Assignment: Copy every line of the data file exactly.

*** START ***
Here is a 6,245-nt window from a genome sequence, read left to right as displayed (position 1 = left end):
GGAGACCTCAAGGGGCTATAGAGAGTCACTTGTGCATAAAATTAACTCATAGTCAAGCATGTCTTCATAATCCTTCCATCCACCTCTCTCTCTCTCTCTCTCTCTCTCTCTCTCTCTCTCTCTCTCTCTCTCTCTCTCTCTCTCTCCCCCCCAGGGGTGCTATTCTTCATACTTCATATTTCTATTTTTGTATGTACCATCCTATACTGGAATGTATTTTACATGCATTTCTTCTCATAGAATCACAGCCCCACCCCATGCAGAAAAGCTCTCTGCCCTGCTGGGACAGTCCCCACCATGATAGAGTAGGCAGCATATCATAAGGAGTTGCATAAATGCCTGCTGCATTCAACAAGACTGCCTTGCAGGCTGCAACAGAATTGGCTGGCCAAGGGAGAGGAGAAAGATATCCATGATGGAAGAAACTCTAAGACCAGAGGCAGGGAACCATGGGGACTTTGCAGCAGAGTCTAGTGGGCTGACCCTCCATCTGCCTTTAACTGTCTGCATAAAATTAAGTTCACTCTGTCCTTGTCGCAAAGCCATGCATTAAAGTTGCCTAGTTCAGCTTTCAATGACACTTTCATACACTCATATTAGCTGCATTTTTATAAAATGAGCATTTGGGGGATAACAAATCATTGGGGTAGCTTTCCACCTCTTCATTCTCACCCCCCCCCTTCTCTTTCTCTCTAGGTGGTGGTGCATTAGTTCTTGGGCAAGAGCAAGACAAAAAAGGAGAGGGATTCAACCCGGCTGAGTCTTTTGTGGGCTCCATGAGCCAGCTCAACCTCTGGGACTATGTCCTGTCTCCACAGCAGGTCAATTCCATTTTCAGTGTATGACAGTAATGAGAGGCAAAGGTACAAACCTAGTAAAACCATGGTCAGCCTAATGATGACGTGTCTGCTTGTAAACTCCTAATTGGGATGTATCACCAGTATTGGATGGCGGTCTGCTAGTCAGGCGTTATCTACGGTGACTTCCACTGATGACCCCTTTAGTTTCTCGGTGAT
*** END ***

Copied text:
Here is a 6,245-nt window from a genome sequence, read left to right as displayed (position 1 = left end):
GGAGACCTCAAGGGGCTATAGAGAGTCACTTGTGCATAAAATTAACTCATAGTCAAGCATGTCTTCATAATCCTTCCATCCACCTCTCTCTCTCTCTCTCTCTCTCTCTCTCTCTCTCTCTCTCTCTCTCTCTCTCTCTCTCTCTCCCCCCCAGGGGTGCTATTCTTCATACTTCATATTTCTATTTTTGTATGTACCATCCTATACTGGAATGTATTTTACATGCATTTCTTCTCATAGAATCACAGCCCCACCCCATGCAGAAAAGCTCTCTGCCCTGCTGGGACAGTCCCCACCATGATAGAGTAGGCAGCATATCATAAGGAGTTGCATAAATGCCTGCTGCATTCAACAAGACTGCCTTGCAGGCTGCAACAGAATTGGCTGGCCAAGGGAGAGGAGAAAGATATCCATGATGGAAGAAACTCTAAGACCAGAGGCAGGGAACCATGGGGACTTTGCAGCAGAGTCTAGTGGGCTGACCCTCCATCTGCCTTTAACTGTCTGCATAAAATTAAGTTCACTCTGTCCTTGTCGCAAAGCCATGCATTAAAGTTGCCTAGTTCAGCTTTCAATGACACTTTCATACACTCATATTAGCTGCATTTTTATAAAATGAGCATTTGGGGGATAACAAATCATTGGGGTAGCTTTCCACCTCTTCATTCTCACCCCCCCCCTTCTCTTTCTCTCTAGGTGGTGGTGCATTAGTTCTTGGGCAAGAGCAAGACAAAAAAGGAGAGGGATTCAACCCGGCTGAGTCTTTTGTGGGCTCCATGAGCCAGCTCAACCTCTGGGACTATGTCCTGTCTCCACAGCAGGTCAATTCCATTTTCAGTGTATGACAGTAATGAGAGGCAAAGGTACAAACCTAGTAAAACCATGGTCAGCCTAATGATGACGTGTCTGCTTGTAAACTCCTAATTGGGATGTATCACCAGTATTGGATGGCGGTCTGCTAGTCAGGCGTTATCTACGGTGACTTCCACTGATGACCCCTTTAGTTTCTCGGTGAT